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Damage To Woman’s Uterus During Routine Procedure

Deputy Health and Disability Commissioner Rose Wall today released a report finding an obstetrician/gynaecologist in breach of the Code of Health and Disability Services Consumers’ Rights (the Code) for failures in her care of a woman undergoing a routine procedure.

The woman visited the doctor regarding treatment for heavy menstrual bleeding and contraceptive options. The doctor recommended thermal ablation (removal of a thin layer of tissue in the uterus) to control the heavy bleeding and an intrauterine contraceptive device (IUCD).

Following the thermal ablation procedure, the woman began experiencing severe contraction-like pain and sought further treatment from the doctor at the public hospital where the doctor also worked. The doctor’s differential diagnosis was that the IUCD was causing the pain and removed it. Following the procedure the woman was sent home, and she began experiencing more severe pain that kept getting worse.

The woman called an ambulance and was taken to the public hospital, and assessed by Emergency Department staff. She was found to have suffered a thermal injury to her uterus during the earlier thermal ablation procedure.

This resulted in the woman undergoing a hysterectomy (removal of the uterus), bilateral salpingectomy (removal of one or more of the fallopian tubes), a Hartmann’s procedure (removal of part of the colon and/or rectum) and an associated stoma (diversion of the bowel to an opening in the abdominal wall).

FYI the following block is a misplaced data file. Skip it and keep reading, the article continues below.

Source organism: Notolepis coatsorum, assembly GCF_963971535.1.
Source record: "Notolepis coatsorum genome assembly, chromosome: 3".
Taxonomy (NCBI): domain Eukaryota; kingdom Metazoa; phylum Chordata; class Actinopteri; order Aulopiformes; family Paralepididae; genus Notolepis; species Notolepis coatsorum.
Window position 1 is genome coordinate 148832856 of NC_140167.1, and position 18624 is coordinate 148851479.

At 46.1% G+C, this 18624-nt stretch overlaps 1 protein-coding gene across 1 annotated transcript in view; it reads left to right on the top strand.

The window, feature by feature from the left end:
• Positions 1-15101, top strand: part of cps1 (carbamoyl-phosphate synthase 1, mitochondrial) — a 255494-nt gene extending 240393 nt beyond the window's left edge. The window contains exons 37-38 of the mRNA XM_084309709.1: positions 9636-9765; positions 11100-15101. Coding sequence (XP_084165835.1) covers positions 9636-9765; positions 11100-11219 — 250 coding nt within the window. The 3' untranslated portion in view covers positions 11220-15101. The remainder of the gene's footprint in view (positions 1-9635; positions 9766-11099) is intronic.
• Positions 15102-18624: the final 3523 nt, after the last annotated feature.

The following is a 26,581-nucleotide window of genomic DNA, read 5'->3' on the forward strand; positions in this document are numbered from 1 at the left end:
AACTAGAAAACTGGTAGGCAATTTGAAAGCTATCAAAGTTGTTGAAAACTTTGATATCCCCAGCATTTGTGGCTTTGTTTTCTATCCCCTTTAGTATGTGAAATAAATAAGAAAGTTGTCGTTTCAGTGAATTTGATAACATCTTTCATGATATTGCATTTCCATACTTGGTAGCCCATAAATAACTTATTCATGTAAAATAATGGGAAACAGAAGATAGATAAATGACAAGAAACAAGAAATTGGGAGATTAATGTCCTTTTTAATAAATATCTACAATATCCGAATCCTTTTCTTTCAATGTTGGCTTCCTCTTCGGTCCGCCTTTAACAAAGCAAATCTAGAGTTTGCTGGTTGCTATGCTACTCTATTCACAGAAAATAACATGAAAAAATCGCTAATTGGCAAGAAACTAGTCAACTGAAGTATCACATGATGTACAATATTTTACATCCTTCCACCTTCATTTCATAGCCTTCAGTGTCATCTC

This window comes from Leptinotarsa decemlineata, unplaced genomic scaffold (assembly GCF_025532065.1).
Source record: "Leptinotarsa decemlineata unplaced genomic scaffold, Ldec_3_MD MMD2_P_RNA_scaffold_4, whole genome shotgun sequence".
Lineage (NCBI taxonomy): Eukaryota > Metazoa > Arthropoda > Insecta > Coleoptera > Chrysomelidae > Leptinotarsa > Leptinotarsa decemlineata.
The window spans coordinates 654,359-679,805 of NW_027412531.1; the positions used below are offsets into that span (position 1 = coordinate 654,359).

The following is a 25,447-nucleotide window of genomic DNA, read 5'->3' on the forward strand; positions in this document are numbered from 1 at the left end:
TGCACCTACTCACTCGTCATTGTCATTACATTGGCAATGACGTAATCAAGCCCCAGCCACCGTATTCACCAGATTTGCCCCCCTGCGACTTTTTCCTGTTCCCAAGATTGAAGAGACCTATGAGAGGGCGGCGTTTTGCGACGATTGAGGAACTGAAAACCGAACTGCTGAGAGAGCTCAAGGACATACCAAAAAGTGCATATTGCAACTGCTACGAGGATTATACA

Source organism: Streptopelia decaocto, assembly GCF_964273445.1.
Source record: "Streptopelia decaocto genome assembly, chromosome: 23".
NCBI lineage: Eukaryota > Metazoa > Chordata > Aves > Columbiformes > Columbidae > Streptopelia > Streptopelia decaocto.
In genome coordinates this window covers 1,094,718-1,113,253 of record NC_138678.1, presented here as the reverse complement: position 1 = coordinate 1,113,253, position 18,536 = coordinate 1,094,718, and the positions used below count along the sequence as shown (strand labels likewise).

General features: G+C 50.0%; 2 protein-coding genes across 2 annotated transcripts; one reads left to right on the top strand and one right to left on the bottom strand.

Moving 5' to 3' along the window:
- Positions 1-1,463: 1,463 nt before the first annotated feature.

Deputy Health and Disability Commissioner Rose Wall found that aspects of the services provided to the woman by the obstetrician/gynaecologist were inadequate, and breached Right 4(1) of the Code.

Ms Wall considered that the obstetrician/gynaecologist should have proceeded with caution when she encountered difficulties during the ablation procedure, and should have documented the complications that occurred.

"A woman has suffered an extremely unfortunate outcome as a result of damage during an apparently routine procedure," said Ms Wall.

The Deputy Commissioner considered that when the woman was seen the following day at the public hospital the obstetrician/gynaecologist should have referred the woman to the on-call Gynaecology team. She also considered that after the IUCD was removed the obstetrician/gynaecologist should have ensured adequate monitoring and follow-up before the woman was discharged.

The Deputy Commissioner was also critical of aspects of the systems in place at the district health board (DHB), in particular the lack of clear guidelines for patients from a private outpatient context being assessed at its facilities.

The DHB agreed to undertake an audit of its clinicians’ private gynaecology patients who are referred or transferred to the public hospital for review, to ensure that they have been referred to and admitted by the acute team in accordance with its updated policy. The doctor provided a written apology to the woman.

The full report on case 17HDC00636 is available on the HDC website.

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